We’re Praying for Epiphany Fellowship
Sun Mar 09, 2014
by Mark Driscoll
Our Top 5 Posts of February
Sat Mar 08, 2014
Resurgence Roundup, 3/7/14
Fri Mar 07, 2014
How to Replant a Church, Part 5: Rally Your Troops
Thu Mar 06, 2014
by Bubba Jennings
The 4 Pillars of Pastoral Work
Thu Mar 06, 2014
by Dave Bruskas
God Doesn't Need Renegades
Your effectiveness in ministry depends directly on your dependence on the power of the Holy Spirit. The promise of the gospel is that when we bow our knee to Christ as Savior and Lord, we are united with him, brought near to him for eternity (Ephesians 2:13). That is objectively true for us. However, there is a subjective experience of our union with Christ whereby we appropriate our union with him. This is dependence.
Vital help comes from a vital connection to Christ
Most of the young men I’ve encountered who aspire to serve God in vocational ministry gravitate toward the pragmatics of ministry performance: preaching improvement, church growth, cultural engagement, etc. While it is good and necessary to pursue excellence in these areas, the paradox of Christian ministry is that our “peak performance” in leading, shepherding, and preaching comes fundamentally from a rich spiritual life, not from ministry skills.
True spiritual fruit in becoming a better preacher, leader, shepherd, and cultural exegete depends entirely on the health and vitality of a pastor’s spiritual life. Only when we are vitally connected to Christ can we be vitally helpful to others.
Charles Spurgeon said it best: “The labour of the Christian ministry is well performed in exact proportion to the vigour of our renewed nature” (Lectures to my Students).
Go back a few centuries
Much of the writing on contemporary spirituality is shallow and focused on behavior modification (though, of course, you can find exceptions). To learn dependence on God and experience personal inner renewal, we must go back a few centuries. Much of the devotional literature of previous eras of church history was not as enamored with “success,” not as engulfed by entertainment, and not as driven by ministry output. Instead, it mainly focused on a vital spiritual inner life.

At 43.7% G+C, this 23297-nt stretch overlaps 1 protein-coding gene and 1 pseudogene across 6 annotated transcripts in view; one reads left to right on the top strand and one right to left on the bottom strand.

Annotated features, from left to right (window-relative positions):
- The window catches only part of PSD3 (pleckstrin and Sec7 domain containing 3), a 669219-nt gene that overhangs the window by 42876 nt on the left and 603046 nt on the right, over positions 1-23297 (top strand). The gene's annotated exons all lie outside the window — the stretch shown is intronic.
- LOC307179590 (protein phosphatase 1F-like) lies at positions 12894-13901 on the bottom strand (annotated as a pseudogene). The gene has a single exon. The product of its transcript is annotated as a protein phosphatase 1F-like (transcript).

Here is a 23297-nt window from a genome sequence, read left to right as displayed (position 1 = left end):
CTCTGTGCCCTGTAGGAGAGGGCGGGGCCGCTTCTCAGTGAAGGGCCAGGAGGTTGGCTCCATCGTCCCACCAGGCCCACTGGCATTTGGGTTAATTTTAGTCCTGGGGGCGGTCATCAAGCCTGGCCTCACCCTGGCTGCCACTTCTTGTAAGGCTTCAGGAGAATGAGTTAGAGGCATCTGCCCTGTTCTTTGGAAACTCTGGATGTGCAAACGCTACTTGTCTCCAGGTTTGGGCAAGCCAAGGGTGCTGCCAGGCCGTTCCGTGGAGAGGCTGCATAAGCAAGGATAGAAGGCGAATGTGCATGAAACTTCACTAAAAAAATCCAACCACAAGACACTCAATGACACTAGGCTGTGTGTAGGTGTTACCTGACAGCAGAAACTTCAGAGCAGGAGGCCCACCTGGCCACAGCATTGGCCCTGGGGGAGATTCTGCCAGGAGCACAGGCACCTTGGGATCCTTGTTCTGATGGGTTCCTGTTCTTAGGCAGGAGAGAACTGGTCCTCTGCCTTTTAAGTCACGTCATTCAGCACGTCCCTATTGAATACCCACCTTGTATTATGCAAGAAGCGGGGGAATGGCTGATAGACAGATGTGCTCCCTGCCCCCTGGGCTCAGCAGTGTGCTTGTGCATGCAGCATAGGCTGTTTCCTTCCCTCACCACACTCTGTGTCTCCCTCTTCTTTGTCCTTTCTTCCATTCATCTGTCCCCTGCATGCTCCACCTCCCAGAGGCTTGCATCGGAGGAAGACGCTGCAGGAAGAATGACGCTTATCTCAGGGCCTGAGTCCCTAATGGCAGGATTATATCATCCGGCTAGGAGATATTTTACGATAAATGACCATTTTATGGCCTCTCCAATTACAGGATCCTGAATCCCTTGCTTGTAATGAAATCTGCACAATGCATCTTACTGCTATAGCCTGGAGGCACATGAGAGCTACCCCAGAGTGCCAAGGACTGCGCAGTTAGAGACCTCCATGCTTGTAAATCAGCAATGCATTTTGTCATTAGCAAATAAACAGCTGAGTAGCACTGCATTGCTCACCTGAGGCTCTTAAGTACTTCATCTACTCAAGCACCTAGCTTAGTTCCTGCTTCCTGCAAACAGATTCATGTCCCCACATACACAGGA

John Wesley, who made it his regular custom to spend two hours per day in prayer, wrote, “God does nothing except in response to believing prayer.”
Martin Luther famously said, “If I fail to spend two hours in prayer each morning, the devil gets the victory through the day. I have so much business I cannot get on without spending three hours daily in prayer.” According to Luther, being busy is all the more reason to spend much time wrestling with God in prayer.
Richard Baxter, the Puritan pastor and theologian, counseled those seeking to serve in pastoral ministry with these words: “When your minds are in a holy, heavenly frame, your people are likely to partake of the fruits of it. Your prayers, and praises, and doctrine will be sweet and heavenly to them. They will most likely feel when you have been much with God: that which is most on your hearts, is like to be most in their ears.” God's people know when we are close to God—and when we are not. We are a model for them to be dependent on God.
Let us, “…set the believers an example in speech, in conduct, in love, in faith, in purity” (1 Timothy 4:12) by depending on the Holy Spirit.
This post is adapted from Darrin Patrick's book Church Planter: The Man, the Message, the Mission, available now.